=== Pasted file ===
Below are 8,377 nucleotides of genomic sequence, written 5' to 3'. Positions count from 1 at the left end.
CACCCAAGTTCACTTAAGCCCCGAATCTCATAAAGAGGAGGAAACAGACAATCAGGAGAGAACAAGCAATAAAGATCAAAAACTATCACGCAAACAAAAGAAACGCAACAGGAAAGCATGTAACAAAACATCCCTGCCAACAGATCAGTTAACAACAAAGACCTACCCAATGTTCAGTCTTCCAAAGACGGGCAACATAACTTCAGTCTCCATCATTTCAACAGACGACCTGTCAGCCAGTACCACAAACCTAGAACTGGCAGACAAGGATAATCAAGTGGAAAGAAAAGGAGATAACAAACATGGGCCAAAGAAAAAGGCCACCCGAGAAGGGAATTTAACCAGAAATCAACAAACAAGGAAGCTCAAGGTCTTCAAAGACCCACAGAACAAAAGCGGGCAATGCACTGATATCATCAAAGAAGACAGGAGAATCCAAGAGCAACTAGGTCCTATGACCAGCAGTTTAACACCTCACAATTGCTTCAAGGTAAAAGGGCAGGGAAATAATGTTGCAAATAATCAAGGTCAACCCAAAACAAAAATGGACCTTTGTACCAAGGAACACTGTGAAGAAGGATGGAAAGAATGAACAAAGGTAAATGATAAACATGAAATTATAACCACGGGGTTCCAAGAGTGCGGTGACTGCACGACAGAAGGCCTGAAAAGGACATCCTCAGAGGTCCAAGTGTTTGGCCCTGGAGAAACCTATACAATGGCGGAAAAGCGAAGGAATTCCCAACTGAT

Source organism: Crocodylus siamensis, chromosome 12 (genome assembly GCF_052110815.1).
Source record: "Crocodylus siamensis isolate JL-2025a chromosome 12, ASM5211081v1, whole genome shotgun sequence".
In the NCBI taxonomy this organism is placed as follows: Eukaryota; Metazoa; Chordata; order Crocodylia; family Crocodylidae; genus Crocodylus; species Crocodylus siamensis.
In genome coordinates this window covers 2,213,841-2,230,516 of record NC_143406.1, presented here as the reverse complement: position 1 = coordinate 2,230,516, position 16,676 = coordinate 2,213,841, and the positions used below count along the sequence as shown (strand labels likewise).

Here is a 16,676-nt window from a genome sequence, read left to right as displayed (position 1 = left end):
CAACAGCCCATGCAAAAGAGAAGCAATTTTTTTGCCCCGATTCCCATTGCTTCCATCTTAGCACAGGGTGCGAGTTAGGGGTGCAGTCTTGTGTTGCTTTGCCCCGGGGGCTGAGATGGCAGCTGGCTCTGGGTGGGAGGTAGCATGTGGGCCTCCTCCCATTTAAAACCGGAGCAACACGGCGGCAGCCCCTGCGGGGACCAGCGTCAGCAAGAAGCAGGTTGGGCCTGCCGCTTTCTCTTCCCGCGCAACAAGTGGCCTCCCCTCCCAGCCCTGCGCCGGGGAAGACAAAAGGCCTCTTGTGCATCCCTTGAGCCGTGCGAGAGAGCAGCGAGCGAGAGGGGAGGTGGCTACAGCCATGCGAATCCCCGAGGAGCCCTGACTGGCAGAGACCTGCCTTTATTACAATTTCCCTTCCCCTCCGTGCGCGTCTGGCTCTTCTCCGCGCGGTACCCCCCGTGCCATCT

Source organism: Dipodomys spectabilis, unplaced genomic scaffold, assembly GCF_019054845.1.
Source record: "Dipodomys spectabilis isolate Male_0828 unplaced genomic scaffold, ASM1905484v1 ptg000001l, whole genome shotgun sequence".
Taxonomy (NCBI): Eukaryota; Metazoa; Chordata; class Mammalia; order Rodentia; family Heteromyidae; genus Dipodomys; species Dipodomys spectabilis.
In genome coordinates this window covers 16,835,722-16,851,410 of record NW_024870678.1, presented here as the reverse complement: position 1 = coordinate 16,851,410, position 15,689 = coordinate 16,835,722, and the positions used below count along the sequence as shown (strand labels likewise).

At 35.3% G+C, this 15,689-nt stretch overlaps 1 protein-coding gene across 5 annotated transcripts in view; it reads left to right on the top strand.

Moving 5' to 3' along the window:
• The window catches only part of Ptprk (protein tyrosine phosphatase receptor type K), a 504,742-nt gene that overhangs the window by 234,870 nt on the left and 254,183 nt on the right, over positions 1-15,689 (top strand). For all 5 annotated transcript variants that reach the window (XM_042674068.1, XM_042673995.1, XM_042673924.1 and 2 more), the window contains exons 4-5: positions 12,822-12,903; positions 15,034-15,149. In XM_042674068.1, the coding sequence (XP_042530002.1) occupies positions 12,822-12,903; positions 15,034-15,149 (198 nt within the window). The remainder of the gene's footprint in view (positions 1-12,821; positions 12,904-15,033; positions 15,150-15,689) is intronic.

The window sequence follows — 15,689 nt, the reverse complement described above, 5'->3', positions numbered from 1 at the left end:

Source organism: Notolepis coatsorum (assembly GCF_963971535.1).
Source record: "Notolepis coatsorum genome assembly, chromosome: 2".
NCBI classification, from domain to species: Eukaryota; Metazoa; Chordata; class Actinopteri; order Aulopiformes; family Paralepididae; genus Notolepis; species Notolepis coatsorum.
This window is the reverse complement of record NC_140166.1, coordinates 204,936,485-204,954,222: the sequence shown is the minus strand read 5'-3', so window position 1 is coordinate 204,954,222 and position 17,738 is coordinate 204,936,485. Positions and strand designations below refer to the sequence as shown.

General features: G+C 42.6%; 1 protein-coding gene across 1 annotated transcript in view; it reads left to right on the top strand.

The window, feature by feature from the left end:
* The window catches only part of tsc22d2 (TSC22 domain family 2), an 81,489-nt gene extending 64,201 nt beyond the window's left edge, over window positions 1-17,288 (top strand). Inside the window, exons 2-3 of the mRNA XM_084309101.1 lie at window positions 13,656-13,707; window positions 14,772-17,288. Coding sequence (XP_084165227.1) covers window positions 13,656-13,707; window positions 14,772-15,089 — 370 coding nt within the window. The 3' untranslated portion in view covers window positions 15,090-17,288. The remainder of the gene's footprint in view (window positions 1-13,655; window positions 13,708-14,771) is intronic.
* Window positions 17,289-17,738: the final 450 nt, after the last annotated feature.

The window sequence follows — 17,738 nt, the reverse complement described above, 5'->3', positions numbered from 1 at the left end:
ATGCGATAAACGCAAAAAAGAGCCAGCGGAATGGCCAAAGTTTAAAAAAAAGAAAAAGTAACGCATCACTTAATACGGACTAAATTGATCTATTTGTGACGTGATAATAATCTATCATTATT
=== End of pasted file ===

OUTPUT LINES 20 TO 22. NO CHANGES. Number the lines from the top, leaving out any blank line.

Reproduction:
This window is the reverse complement of record NC_140166.1, coordinates 204,936,485-204,954,222: the sequence shown is the minus strand read 5'-3', so window position 1 is coordinate 204,954,222 and position 17,738 is coordinate 204,936,485. Positions and strand designations below refer to the sequence as shown.

General features: G+C 42.6%; 1 protein-coding gene across 1 annotated transcript in view; it reads left to right on the top strand.

The window, feature by feature from the left end: